7 reasons toddlers are more fun than you think

Two-year-olds are more charming than terrible. Well, most of the time.

Photo: iStock

Photo: iStock

Talk about a bad rap. Everyone knows about the terrible twos, even people who don’t have kids. And there’s a grain of truth to that label. Diana Balicsak and her husband, Robert, have seen it in their two-year-old daughter, Alise: “We’ve endured temper tantrums, hitting, not listening.” But, she says, “we would definitely not describe her as a terrible two! She’s so much more fun than anything else!”

Two-year-olds are fun. And if we can take their admittedly challenging behavioural ups and downs in stride, there’s lots more to enjoy and celebrate about twos:

1. Unfettered enthusiasm
When the Balicsaks pick Alise up after Montessori school, she comes running up, full of smiles, hugs and kisses. “That’s a great way to end your workday!” says Diana. And when she receives a gift, no matter how small, “she gasps and smiles.”

2.. Irresistible charm
“Gabriel at two was still looking babyish but talking like a little boy,” says his mom, Stephanie Bartsch. “It was an awfully cute combination. He learned quickly that looking people in the eye and saying ‘Please? Yes?’ got him anything he wanted!”

3. Rockin’ talkin’
Is there anything more charming and exciting than watching a toddler’s communication skills take off? A child who has just a few words on his second birthday will be talking her head off by three.

“I cannot get enough of hearing her version of her world,” says Karen Bleakley, mom to 2½-year-old Sophie. “Even when you’re dead tired, you still really want to talk to her.”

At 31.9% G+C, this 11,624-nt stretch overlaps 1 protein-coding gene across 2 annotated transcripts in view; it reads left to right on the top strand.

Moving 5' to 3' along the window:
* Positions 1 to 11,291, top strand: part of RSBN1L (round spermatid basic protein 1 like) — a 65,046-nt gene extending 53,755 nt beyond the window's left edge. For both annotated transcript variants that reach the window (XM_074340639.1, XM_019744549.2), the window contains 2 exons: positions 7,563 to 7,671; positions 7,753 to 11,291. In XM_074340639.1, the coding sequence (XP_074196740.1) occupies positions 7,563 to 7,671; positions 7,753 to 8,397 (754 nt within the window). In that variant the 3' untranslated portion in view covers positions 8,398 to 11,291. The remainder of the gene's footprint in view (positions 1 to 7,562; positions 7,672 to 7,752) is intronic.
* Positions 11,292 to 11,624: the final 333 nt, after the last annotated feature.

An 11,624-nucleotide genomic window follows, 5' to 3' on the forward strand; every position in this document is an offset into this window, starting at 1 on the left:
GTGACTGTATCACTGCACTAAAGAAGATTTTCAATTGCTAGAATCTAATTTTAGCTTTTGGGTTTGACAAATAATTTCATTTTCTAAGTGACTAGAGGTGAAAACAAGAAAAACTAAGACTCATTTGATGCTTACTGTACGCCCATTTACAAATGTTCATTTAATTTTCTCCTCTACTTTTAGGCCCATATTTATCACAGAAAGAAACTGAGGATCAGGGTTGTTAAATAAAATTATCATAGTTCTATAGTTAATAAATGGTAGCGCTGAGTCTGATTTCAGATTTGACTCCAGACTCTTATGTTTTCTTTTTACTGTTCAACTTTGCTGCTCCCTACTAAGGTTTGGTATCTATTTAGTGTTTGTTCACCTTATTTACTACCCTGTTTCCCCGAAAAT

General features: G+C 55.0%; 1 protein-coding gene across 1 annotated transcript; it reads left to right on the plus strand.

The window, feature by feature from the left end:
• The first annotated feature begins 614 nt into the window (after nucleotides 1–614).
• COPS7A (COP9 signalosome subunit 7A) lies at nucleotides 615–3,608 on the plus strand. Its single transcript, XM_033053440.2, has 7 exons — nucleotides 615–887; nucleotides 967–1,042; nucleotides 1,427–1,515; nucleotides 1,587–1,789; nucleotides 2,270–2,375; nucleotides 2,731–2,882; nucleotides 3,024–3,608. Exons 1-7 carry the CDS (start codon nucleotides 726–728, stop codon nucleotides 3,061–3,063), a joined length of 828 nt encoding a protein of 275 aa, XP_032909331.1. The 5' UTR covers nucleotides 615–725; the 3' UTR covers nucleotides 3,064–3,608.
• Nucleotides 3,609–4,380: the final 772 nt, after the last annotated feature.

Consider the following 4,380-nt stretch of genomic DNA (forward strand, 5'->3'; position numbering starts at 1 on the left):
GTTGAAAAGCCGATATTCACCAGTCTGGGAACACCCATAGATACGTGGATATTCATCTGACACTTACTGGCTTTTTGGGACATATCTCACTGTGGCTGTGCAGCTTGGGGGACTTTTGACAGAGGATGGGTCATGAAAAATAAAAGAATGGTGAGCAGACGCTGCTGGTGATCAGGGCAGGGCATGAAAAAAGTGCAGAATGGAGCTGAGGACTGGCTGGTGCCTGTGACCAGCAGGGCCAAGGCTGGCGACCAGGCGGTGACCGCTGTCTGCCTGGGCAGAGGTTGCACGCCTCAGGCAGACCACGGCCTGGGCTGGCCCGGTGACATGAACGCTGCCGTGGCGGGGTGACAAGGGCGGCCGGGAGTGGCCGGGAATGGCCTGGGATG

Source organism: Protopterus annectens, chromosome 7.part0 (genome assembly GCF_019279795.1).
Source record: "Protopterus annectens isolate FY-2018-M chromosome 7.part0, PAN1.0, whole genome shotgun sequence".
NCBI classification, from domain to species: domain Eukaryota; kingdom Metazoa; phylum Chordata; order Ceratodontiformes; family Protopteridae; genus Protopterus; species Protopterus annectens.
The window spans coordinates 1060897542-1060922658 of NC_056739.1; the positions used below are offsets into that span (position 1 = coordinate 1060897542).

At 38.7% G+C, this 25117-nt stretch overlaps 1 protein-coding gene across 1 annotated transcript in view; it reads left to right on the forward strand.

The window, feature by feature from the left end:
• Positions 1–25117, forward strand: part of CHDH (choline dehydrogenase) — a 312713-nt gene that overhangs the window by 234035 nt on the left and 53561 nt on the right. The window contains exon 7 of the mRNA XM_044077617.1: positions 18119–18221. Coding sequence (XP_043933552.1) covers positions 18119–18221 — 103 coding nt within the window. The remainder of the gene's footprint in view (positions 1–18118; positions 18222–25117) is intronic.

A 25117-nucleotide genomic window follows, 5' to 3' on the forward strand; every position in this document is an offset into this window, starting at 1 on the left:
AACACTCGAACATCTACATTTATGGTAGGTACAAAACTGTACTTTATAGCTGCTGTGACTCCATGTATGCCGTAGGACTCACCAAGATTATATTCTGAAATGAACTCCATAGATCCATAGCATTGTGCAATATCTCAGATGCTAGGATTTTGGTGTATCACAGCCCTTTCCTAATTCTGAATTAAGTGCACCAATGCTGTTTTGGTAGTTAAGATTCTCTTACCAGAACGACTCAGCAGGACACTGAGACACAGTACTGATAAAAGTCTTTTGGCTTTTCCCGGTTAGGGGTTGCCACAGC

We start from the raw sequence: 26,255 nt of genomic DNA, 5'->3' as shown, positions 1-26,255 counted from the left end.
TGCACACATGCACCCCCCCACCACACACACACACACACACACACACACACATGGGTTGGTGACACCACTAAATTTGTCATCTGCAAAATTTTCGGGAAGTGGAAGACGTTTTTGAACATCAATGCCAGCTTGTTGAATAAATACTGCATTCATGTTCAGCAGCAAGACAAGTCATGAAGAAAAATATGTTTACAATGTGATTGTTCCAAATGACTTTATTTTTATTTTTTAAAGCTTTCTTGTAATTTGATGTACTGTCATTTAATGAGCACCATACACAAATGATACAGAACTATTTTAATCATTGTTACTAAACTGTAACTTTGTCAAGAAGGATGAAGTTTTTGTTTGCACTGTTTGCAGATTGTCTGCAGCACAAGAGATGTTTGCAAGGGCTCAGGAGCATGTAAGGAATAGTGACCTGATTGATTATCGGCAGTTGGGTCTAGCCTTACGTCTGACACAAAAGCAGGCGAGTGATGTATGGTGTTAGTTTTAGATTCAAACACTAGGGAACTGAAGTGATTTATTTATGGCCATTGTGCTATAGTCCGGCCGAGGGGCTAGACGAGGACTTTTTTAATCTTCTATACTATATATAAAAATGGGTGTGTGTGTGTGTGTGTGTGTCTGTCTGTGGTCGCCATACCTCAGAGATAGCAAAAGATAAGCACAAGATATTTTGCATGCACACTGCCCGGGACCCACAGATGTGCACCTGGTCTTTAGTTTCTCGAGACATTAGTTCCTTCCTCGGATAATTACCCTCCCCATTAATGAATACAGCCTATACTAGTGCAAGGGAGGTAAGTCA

Sophie has also burst into song. Her mom says, “She’ll start singing about whatever she’s doing: I’m gonna take my baby for a walk. She’s gonna be so haaaapeeee.”

4. Imaginative leaps
Two sees the beginning of pretend play. At first it’s mostly imitative; Alise, for example, loves to put her stuffed animals to bed. “She covers them up with numerous blankets, tucks them in up to their shoulders and kisses them — just like we do for her,” says Balicsak. “It’s very cute to see someone mirror your actions so well.”

Rachel, nearly two, talks on her mom’s cellphone. “What’s so funny is that every once in a while, she’ll throw her head back, put her hand on her mouth and laugh,” says her mom, Julie Wammes. “It’s hilarious!”

5. Dogged determination
Think of all the new skills twos are trying to master. Think of how many tries, over and over, each one takes in order to finally succeed. Would we work so hard at learning, every single day?

“It can be as simple as trying to get her shirt on,” says Balicsak. “You can just see Alise trying, thinking and trying again.”

6. Tender hearts
Though toddlers can’t truly understand another person’s perspective yet, they can definitely sympathize with others. “Last week my husband, Jean, came down with a tummy bug,” says Bleakley. “Sophie seems to understand when he doesn’t feel great and wants to make him feel better. She’ll give him hugs and ask, ‘You better now, Daddy?’”

To which, it goes without saying, Daddy answers yes — whether he is or not!

7. The laugh factor
“The number of times Gabriel made me laugh far exceeds the number of times he made me crazy,” says Bartsch. “In fact, it’s the only time in my life I had to cover my face to stop myself from laughing at someone’s angry outburst!”

But why are they so…you know?

Let’s be honest — much as we love them, toddlers (especially 18- to 30-month-olds) are a handful. Tammy Boyd, program coordinator at Family Matters, the Annapolis County Family Resource Centre in Drodgetown, NS, explains why: “They are developing so quickly that it’s hard for them to make sense of everything. And they don’t have control over their emotions, so there may be some lashing out and temper tantrums.”

If your little one is starting to communicate, teach them some simple manners with this video:

Read more:
How to help your toddler gain more independence>
5 tantrum triggers and how you can avoid them>
Toddler time outs: They’re not a bad thing>

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